One of the reasons London’s bid for the 2012 Olympics was successful was apparently the detailed health legacy it proposed. As well as the development of new sporting facilities, the aim is to promote greater levels of physical activity right across the country. In London alone, Department of Health statistics suggest that over 65% of men, 75% of women, 33% of boys and 50% of girls are not sufficiently active for good health.
Lured by the promise of a bus tour around the Olympic site in east London, I recently attended a workshop aimed at trainees in a variety of disciplines, including public health and sports medicine. Together we had lengthy discussions about how the NHS could become a ‘model employer’, leading the way in promoting exercise.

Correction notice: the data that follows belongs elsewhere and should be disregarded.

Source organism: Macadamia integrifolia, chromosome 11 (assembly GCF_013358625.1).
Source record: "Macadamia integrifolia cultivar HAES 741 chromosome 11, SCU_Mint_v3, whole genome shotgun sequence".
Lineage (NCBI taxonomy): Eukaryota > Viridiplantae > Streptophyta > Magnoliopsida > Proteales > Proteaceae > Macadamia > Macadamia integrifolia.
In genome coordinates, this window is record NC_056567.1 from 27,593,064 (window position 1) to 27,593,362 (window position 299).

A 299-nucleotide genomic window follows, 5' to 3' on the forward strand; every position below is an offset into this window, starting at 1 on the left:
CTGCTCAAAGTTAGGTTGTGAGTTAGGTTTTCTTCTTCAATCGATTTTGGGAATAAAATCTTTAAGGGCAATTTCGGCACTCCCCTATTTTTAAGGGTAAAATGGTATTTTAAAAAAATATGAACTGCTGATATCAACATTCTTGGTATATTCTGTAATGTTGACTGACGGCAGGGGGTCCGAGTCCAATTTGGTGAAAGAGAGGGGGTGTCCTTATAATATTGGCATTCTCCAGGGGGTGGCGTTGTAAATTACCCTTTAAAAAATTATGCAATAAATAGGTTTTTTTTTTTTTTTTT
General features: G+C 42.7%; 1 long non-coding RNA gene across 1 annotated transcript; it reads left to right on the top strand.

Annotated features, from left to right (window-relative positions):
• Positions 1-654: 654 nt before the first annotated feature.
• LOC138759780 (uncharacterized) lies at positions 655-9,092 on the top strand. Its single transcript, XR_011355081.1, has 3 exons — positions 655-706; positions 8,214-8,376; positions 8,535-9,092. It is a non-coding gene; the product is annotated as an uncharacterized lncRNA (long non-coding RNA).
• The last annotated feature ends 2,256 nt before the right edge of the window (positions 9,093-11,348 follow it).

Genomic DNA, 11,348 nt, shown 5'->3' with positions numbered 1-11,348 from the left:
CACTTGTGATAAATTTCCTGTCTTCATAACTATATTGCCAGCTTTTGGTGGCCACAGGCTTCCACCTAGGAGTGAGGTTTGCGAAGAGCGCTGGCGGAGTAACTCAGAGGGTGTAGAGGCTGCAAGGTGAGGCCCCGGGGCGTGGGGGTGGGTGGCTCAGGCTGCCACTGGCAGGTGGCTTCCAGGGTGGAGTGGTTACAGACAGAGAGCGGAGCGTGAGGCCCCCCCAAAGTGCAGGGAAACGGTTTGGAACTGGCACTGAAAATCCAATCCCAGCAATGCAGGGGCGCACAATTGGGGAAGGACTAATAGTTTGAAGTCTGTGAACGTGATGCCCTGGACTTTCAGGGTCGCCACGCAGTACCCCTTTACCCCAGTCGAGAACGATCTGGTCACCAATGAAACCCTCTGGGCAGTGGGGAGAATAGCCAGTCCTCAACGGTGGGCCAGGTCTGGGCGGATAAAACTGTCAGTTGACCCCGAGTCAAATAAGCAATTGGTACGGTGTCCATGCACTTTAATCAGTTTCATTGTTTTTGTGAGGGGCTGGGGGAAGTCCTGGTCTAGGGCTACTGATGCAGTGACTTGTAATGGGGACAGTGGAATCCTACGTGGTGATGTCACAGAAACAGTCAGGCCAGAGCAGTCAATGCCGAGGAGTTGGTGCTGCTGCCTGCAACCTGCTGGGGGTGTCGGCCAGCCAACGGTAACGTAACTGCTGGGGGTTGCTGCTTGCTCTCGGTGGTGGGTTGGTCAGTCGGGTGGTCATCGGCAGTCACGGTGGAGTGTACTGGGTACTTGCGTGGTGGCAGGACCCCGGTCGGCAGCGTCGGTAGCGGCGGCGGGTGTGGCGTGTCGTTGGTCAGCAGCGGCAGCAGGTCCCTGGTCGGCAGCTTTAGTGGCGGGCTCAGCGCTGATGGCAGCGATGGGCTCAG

Many of my friends working in the private sector have access to subsidised gyms, and many even have sports facilities on site. They also have lunch breaks when they can leave the office to attend, for example, a pilates class. However, it’s difficult to see how this could be achieved in the NHS. Although one of the hospitals I worked in had a sports club, how many junior doctors are able to leave the ward at lunchtime for any length of time, or guarantee getting away at a reasonable time at the end of the day? How would nurses respond to a doctor answering a bleep from the gym?! My medical friends are some of the least active people I know, and this is due at least in part to the unpredictability of our working lives.
The role of the NHS in promoting public health messages such as exercise to the wider population is open to debate, but it can arguably only have a credible voice if it first enthuses and equips us, its staff to become more physically active. Even after our discussions, the best way to do this is unclear. Answers on a postcard please!
Helen Barratt is an Academic Clinical Fellow in Public Health Medicine in London.